Lifestyle

The downside of working from home

Work from home (WFH) has been the ‘normal’ ever since the COVID-19 pandemic outbreak last year. And while the idea of working from home was welcomed by many for the time it gave one at home while having to skip the dreaded long-hours of commute in bad traffic and extended hours at one’s workplace, the celebrations around soon ended. In fact, for many professionals WFH digressed into a terrible nightmare, with the lack of work and home life boundaries and almost no human interaction, adding to even less motivation to give 100% at work as compared to when one worked from the office. It has also been one of the leading reasons for to depression, anxiety and stress in the recent months.

In fact, a study undertaken by Economix Consulting Group (ECG), a Chennai-based niche consulting and analytics firm focusing on consumer behaviour and strategic insights, unveiled a research report on the impact of COVID-19 on urban working women in India. According to the study, 52% of the respondents reported worsening mental health since COVID-19, with many anecdotes of challenging experiences at home. Disturbingly, all regions reported an increase in stress and deterioration of mental health. The largest share of respondents suffering from a decrease in income, as well as a worsening of mental health were shown to be from South India — at 41% and 60% respectively.
Speaking about the study, Latha Ramanathan, Founder & CEO, ECG, pointed to multiple reports across the world, which show women being disproportionately affected due to the pandemic. “And that’s in the areas of employment, income and mental health. Furthermore, the respondents have reported a decrease in income and increase in mental health issues, possibly due to increased stress levels,” adds Latha.

The grey world of work–life balance

The expansion of remote work has led to a blurring of the lines between one’s personal and professional life. Kiran Kalakuntla, Founder & CEO, ekincare, a Hyderabad based health benefits start-up also informs us that the lack of social communication, coupled with constant information overload about COVID cases, has led to several cases of increased stress, chronic fatigue, health issues and a general decline in the quality of life for employees across industries.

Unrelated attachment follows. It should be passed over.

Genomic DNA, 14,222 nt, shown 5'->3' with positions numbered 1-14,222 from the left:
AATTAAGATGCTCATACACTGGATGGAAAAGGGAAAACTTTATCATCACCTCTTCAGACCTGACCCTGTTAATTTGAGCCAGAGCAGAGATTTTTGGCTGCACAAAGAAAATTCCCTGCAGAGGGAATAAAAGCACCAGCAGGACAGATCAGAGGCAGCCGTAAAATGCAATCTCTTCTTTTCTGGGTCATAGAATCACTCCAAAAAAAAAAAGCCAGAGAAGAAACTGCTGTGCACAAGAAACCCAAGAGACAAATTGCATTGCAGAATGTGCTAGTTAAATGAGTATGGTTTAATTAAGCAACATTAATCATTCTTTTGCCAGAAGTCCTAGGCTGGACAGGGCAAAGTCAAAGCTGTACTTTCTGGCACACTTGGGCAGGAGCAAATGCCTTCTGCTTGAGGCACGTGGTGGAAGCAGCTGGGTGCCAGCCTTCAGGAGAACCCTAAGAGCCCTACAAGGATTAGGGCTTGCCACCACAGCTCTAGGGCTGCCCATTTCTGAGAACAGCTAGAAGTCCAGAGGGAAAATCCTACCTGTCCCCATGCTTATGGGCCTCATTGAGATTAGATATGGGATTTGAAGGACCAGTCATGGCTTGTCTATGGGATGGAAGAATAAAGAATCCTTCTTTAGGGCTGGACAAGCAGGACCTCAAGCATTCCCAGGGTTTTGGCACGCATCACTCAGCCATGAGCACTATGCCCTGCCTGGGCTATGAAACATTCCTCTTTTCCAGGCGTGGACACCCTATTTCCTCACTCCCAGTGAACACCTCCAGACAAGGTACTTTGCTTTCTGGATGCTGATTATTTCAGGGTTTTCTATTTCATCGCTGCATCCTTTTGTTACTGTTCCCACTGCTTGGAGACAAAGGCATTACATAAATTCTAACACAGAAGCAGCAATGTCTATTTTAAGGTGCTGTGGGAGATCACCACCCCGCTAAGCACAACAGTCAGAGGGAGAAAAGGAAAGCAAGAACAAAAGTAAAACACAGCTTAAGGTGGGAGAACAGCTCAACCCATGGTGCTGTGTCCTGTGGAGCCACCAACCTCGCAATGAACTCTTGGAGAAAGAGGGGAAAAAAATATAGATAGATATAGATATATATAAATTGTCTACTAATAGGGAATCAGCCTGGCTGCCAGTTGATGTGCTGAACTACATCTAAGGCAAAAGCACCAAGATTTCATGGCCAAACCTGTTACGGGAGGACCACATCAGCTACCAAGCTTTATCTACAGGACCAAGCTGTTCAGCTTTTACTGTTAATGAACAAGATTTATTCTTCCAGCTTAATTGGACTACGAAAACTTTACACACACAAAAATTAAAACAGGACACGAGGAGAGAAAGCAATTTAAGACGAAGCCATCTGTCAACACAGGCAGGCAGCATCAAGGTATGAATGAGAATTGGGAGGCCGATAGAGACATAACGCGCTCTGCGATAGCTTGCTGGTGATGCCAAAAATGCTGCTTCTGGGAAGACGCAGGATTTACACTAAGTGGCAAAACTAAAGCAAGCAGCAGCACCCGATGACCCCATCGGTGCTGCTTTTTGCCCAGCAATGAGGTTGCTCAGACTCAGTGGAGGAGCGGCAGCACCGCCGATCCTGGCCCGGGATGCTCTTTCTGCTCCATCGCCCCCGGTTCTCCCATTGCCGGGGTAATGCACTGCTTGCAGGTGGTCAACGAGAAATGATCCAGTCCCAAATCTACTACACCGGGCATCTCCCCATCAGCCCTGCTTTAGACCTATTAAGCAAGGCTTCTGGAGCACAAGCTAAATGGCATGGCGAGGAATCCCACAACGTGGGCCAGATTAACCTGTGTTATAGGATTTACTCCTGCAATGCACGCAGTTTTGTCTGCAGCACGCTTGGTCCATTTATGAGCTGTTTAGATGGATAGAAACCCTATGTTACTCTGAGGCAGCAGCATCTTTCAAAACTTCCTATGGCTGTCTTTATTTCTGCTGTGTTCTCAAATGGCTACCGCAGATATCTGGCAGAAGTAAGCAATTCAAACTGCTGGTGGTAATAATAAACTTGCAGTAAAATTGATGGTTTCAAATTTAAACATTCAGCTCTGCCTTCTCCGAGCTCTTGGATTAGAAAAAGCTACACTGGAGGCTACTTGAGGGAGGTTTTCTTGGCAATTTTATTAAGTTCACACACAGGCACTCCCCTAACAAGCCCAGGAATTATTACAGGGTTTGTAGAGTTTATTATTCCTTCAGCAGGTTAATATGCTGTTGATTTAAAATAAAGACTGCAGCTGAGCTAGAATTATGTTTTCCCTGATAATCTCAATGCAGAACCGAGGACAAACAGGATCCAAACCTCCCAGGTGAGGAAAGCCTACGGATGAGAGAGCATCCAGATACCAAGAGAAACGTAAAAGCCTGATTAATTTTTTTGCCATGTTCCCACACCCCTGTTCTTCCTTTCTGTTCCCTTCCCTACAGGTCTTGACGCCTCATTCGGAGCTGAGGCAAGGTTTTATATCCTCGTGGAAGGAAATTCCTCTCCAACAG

“We’ve had many people consulting us with complaints such as feeling of hopelessness, anxiety and sleep issues,” states Kiran. “With the outbreak of the pandemic, our Employee Assistance Programs (EAP) / mental health sessions for employees have seen a tremendous increase in usage across industries.”
Sreeja De Behll, Senior Consultant Clinical Psychologist & Psychotherapist, Apollo Spectra Hospital, Nehru Enclave, New Delhi, reminds us how the ongoing pandemic situation has also been preventing people from catching up with friends and families, with interactions only limited to phone or video calls.
“Due to reduced social interaction, people tend to bottle up their feelings, do not express what they feel, avoid conversations and slip into depression,” points out Sreeja.

However, she goes on to share insights on how to compensate for the situations too. “Instead of keeping things to yourself, talk to whom you are comfortable with. Spend some quality time with your loved ones and give yourself enough time to rest and de-stress,” says the psychologist. “Do not burden yourself with work. Follow a proper schedule and divide the tasks to avoid pressure. Stay fit by exercising and doing relaxation techniques such as yoga and meditation.”